Dim Sum Diaries
I should be asleep, but I'm not. I felt the need to blog something...maybe to express what's been floating around in my head. Hubby is still up, playing WoW, he promises to go to bed in 1/2 an hour (yeah right). I've been on a book buying binge lately, desperate for that next enthralling book that will take me away to somewhere magical. Unless its by one of my favorite romance authors, I don't buy romances anymore. Somehow the tired plot-line of pretty thing in cosmopolitan city with appealing sounding chic job (art gallery director, fashion editor, etc) meets tall dark and handsome man, have sex, some lame plot, they end up happily ever after just doesn't cut it anymore. I want the book to be smart...engaging...I want it to hit me on head from the get go and engage me in the story. I want an escape...and I think I've found a winner with this latest book I JUST finished (which explains the late night), called Catfish and Mandela, by Andrew X. Pham.

Its a story about a boy who endures life in postwar Vietnam, and his family's subsequent migration to the United States, and adjusting to life as an American. Never feeling fully accepted as a "true American", he goes back on a bicycle tour of Vietnam, visiting the places he grew up. Yet he doesn't quite fit there either...the book is rich in detail on the intricate social customs one must observe even with strangers. The importance of not losing face...a distant relation blowing a week's wages at a bar so his guest (the author) and their party can drink fresh cobra blood (and heart) mixed in wine (the cobra only having been sliced open seconds before). The author drinking this mixture (though he is repulsed) because he realizes his hosts efforts in making this grand (and expensive) gesture on his behalf. The rampant corruption...everyone wants something from him...and they aren't afraid to ask for it. He tries to reclaim a lost part of himself during this trip and in so doing seems to sum up the character of the country and the culture poignantly.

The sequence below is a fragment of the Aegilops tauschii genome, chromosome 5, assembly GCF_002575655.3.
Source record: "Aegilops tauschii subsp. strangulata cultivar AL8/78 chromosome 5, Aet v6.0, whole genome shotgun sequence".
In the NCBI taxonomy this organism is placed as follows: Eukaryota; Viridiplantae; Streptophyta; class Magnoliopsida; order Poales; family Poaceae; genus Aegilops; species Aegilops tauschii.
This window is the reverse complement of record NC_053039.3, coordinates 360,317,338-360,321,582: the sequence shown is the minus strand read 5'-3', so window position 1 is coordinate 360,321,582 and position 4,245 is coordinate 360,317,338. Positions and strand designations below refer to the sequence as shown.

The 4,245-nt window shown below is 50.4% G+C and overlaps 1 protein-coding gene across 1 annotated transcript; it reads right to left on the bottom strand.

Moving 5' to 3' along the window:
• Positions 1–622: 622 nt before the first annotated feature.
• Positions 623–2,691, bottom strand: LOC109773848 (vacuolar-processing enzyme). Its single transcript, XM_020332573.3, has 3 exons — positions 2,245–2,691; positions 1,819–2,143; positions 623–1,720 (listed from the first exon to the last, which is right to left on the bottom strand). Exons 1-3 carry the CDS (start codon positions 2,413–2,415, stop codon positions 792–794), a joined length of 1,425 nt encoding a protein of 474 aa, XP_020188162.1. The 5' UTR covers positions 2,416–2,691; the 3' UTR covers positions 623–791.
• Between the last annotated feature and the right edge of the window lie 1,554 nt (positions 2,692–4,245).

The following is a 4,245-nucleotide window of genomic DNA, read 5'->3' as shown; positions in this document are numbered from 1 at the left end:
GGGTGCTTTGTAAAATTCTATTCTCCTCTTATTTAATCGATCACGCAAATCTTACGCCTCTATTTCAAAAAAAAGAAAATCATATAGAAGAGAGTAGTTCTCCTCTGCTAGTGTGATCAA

Its bloody 2:35 am now, I'm probably babbling but this book is definitely a keeper for me. Being Chinese-American and 2nd generation, I am somewhat removed from what he experienced, but I can identify somewhat with what he is talking about. Especially with the family and it's expectations.

So go, go read it. Be entranced. I know I was.